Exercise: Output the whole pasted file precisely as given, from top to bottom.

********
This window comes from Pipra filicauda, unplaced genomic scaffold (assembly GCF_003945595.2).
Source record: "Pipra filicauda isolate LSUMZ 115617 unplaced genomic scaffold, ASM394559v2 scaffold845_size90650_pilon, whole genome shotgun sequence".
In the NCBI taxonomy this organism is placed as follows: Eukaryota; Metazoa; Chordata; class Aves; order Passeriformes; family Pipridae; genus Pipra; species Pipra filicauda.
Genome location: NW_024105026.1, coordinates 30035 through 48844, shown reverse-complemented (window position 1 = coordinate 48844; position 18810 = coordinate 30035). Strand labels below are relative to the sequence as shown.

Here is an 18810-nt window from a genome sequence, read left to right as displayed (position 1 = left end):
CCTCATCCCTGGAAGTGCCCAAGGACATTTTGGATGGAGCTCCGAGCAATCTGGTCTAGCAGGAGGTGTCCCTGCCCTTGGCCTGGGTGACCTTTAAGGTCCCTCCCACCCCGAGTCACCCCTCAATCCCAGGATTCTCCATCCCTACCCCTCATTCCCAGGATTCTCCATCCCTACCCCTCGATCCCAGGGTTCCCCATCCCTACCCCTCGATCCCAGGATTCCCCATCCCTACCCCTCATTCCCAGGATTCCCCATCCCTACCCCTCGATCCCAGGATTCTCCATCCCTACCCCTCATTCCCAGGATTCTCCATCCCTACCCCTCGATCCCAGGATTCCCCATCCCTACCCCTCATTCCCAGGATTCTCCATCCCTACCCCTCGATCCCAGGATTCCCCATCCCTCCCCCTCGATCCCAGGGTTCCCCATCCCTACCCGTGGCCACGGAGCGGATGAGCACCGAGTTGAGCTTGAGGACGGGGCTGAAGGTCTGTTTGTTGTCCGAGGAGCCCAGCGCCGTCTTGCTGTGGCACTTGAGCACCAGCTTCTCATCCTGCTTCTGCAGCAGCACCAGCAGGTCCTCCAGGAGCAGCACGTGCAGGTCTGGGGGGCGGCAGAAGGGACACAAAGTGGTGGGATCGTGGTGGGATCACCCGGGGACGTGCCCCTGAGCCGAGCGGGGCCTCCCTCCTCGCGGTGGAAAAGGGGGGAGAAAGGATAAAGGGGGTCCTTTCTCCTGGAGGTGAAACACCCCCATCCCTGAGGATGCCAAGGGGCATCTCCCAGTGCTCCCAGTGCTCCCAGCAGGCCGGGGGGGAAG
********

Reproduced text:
This window comes from Pipra filicauda, unplaced genomic scaffold (assembly GCF_003945595.2).
Source record: "Pipra filicauda isolate LSUMZ 115617 unplaced genomic scaffold, ASM394559v2 scaffold845_size90650_pilon, whole genome shotgun sequence".
In the NCBI taxonomy this organism is placed as follows: Eukaryota; Metazoa; Chordata; class Aves; order Passeriformes; family Pipridae; genus Pipra; species Pipra filicauda.
Genome location: NW_024105026.1, coordinates 30035 through 48844, shown reverse-complemented (window position 1 = coordinate 48844; position 18810 = coordinate 30035). Strand labels below are relative to the sequence as shown.

Here is an 18810-nt window from a genome sequence, read left to right as displayed (position 1 = left end):
CCTCATCCCTGGAAGTGCCCAAGGACATTTTGGATGGAGCTCCGAGCAATCTGGTCTAGCAGGAGGTGTCCCTGCCCTTGGCCTGGGTGACCTTTAAGGTCCCTCCCACCCCGAGTCACCCCTCAATCCCAGGATTCTCCATCCCTACCCCTCATTCCCAGGATTCTCCATCCCTACCCCTCGATCCCAGGGTTCCCCATCCCTACCCCTCGATCCCAGGATTCCCCATCCCTACCCCTCATTCCCAGGATTCCCCATCCCTACCCCTCGATCCCAGGATTCTCCATCCCTACCCCTCATTCCCAGGATTCTCCATCCCTACCCCTCGATCCCAGGATTCCCCATCCCTACCCCTCATTCCCAGGATTCTCCATCCCTACCCCTCGATCCCAGGATTCCCCATCCCTCCCCCTCGATCCCAGGGTTCCCCATCCCTACCCGTGGCCACGGAGCGGATGAGCACCGAGTTGAGCTTGAGGACGGGGCTGAAGGTCTGTTTGTTGTCCGAGGAGCCCAGCGCCGTCTTGCTGTGGCACTTGAGCACCAGCTTCTCATCCTGCTTCTGCAGCAGCACCAGCAGGTCCTCCAGGAGCAGCACGTGCAGGTCTGGGGGGCGGCAGAAGGGACACAAAGTGGTGGGATCGTGGTGGGATCACCCGGGGACGTGCCCCTGAGCCGAGCGGGGCCTCCCTCCTCGCGGTGGAAAAGGGGGGAGAAAGGATAAAGGGGGTCCTTTCTCCTGGAGGTGAAACACCCCCATCCCTGAGGATGCCAAGGGGCATCTCCCAGTGCTCCCAGTGCTCCCAGCAGGCCGGGGGGGAAG